As the pregnancy progresses into the later weeks, feed smaller, more frequent meals, as a tummy full of puppies will mean your dog won’t have much room for food.

How Much Should I Feed a Dog During Nursing?

Nursing a newborn litter is hard work for a new mother, as puppies demand a lot of nutritious milk to help them grow big and strong. In fact, dogs actually produce more milk for their puppies than humans do for their babies.

To help your dog get the extra energy to nurse their new litter, keep feeding the puppy formula they had throughout the pregnancy. Its higher calorie content and added nutrients will give your dog strength and help the new mom produce high-quality milk for the puppies.

For the first one to three weeks of nursing, the mother should be eating three meals a day. By week four (when the milk production is at its peak), go up to four meals a day.

How much and how often you feed your dog during nursing will depend on your dog’s breed and the size of the litter. If your dog is nursing a litter of more than four puppies, they’ll need plenty of energy and may require constant access to food.

New moms will nurse their litter for around six to eight weeks, but the puppies can be slowly introduced to solid food from about three to four weeks old. As puppies wean off the milk, gradually reduce their mom’s food intake until they’re back to their pre-pregnancy level.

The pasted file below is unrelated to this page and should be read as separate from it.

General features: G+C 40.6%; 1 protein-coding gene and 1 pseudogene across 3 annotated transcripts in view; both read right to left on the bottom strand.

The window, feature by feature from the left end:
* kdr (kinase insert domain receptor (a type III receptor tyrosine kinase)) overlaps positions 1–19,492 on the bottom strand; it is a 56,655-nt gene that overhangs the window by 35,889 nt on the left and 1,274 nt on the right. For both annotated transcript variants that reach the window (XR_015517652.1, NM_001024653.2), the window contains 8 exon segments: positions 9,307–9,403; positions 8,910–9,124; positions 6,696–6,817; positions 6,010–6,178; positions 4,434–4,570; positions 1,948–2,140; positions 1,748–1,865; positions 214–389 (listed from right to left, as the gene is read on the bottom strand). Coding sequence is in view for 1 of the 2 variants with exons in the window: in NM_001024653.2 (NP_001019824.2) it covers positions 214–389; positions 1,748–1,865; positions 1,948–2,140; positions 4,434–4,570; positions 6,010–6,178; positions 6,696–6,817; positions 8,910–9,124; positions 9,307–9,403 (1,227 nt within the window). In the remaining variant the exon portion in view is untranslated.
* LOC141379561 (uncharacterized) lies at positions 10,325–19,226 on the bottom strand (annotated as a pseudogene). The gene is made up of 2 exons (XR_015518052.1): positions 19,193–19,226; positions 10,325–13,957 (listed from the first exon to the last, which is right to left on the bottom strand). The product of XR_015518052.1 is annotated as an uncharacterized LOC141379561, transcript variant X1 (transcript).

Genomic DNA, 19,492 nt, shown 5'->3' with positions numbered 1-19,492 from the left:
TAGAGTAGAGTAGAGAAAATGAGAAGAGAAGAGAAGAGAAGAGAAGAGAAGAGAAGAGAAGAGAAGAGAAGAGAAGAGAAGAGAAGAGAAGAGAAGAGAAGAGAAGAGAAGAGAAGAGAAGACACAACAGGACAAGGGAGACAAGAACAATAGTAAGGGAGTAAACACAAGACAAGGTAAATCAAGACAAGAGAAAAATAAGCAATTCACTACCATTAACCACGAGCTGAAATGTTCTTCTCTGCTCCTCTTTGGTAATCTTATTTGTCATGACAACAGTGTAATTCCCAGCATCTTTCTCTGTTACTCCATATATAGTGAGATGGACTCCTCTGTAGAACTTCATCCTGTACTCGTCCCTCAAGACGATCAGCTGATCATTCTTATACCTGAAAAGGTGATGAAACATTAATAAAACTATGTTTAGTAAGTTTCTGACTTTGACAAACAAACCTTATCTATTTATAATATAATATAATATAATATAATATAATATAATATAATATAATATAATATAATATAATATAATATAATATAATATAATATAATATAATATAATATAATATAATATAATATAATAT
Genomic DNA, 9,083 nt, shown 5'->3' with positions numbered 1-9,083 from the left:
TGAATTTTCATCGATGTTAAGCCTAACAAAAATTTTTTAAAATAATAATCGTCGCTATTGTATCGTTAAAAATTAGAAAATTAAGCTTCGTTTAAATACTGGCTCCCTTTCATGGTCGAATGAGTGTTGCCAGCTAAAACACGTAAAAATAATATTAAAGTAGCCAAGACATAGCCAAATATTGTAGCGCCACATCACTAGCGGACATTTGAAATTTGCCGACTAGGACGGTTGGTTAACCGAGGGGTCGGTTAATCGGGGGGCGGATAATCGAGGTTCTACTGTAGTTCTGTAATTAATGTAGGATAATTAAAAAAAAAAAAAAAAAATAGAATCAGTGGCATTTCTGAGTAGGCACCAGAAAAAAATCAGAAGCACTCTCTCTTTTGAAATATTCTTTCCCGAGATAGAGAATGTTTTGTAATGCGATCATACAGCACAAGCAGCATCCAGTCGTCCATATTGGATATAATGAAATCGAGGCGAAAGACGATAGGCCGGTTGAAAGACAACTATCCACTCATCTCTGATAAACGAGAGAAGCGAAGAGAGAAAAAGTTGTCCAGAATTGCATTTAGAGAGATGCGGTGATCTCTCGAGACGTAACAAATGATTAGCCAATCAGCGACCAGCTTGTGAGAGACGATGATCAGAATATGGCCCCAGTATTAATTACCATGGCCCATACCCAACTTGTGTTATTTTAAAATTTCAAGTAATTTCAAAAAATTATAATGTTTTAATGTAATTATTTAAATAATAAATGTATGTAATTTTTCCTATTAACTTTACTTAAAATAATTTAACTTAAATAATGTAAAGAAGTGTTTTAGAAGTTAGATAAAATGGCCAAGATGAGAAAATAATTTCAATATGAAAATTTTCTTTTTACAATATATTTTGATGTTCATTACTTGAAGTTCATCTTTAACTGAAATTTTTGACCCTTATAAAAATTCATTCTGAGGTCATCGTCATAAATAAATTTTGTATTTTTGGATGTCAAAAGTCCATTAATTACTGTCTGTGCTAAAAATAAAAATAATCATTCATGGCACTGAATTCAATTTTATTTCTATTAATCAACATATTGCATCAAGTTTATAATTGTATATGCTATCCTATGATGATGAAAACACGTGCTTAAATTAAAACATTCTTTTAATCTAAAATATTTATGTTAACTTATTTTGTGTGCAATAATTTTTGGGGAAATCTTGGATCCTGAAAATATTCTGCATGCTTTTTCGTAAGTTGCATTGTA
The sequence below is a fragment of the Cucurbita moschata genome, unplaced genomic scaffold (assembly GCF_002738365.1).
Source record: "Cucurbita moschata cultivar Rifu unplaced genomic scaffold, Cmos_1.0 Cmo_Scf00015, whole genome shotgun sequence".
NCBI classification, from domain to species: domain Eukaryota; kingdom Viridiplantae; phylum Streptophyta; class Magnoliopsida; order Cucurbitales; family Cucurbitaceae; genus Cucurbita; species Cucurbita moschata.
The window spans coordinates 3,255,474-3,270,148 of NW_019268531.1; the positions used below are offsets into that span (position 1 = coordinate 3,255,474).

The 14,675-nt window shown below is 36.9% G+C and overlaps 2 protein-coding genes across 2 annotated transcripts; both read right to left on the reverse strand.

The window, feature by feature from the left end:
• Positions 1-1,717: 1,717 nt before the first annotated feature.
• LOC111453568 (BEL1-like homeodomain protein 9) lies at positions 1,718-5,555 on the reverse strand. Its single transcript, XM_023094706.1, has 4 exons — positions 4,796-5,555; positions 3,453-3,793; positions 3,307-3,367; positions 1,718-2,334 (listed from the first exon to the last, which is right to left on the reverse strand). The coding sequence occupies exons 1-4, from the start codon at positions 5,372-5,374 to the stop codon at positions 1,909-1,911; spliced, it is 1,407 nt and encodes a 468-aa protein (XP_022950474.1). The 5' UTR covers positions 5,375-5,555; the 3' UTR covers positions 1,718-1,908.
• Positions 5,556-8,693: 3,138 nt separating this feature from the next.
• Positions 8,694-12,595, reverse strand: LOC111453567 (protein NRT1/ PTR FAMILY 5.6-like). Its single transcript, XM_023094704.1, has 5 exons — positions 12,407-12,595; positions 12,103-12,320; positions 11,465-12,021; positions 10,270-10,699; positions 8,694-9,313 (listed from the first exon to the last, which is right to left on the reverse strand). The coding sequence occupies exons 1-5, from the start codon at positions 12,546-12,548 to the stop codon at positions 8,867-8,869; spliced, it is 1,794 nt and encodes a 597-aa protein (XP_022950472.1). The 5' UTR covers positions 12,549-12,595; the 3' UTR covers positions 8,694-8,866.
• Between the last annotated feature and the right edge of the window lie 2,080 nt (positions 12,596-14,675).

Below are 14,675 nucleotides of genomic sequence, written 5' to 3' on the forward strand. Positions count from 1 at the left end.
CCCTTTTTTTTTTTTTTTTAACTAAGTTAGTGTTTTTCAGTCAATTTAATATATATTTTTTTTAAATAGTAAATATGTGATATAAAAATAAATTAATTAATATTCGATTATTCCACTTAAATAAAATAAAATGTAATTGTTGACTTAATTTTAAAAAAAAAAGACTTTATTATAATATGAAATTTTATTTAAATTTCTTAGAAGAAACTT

If you’re unsure about feeding during this vital time, talk to your veterinarian about what to feed your pregnant dog throughout all stages of pregnancy and nursing.

Feeding Basics

  • The food you choose should have 1600 kcal metabolizable energy per pound of food and at least 22 percent protein, which you can find on the package label.
  • Unless the pregnant or nursing dog tends to put on too much weight, give them all the food she wants.
  • If they seem to be losing weight, try moistening the food to make it more appealing or switching to a more nutritionally dense food. Consult your veterinarian with specific questions and concerns.
  • Always keep out plenty of fresh water in a clean bowl.

Adjustments During Pregnancy

  • Dogs are typically pregnant for about nine weeks. For the first five weeks, food intake shouldn’t be much higher than usual.
  • Between weeks six and seven, the pregnant dog’s weight will increase. At this time, give them 25 percent more food.
  • In week nine, their appetite may slip or disappear. This is often a sign that the puppies will be born in the next day or two. Be sure to consult your veterinarian on what behaviors or events to expect and what signs might signal trouble.

Lactation

  • After the puppies are born, expect your dog’s diet to steadily increase over the next three to four weeks as the puppies grow and nurse more.
  • After the first month, the mother may be eating two to four times the amount of food they ate before pregnancy.
  • Give the mother all the food they wants and encourage her by moistening the food.
  • In the third or fourth week, the puppies will probably start nibbling at their dish, which is an excellent way to introduce them to solid food.

Weaning the Puppies

Between six and eight weeks, the puppies are typically weaned. Here are some steps to help stop milk production and make the transition as easy for the mother as possible.

  • On weaning day, give a few pieces of kibble or a couple small treats, but do not feed full meals, only water. This is important in halting milk production.
  • The next day, give them a quarter of her pre-pregnancy intake; the next day half; and the next, three quarters.
  • By the fifth day, they should be back to her regular diet, although you may increase it for females that have lost weight during pregnancy until they regain their weight.

Discover more insights about puppies and dogs from our pet experts on our Pet Expertise page.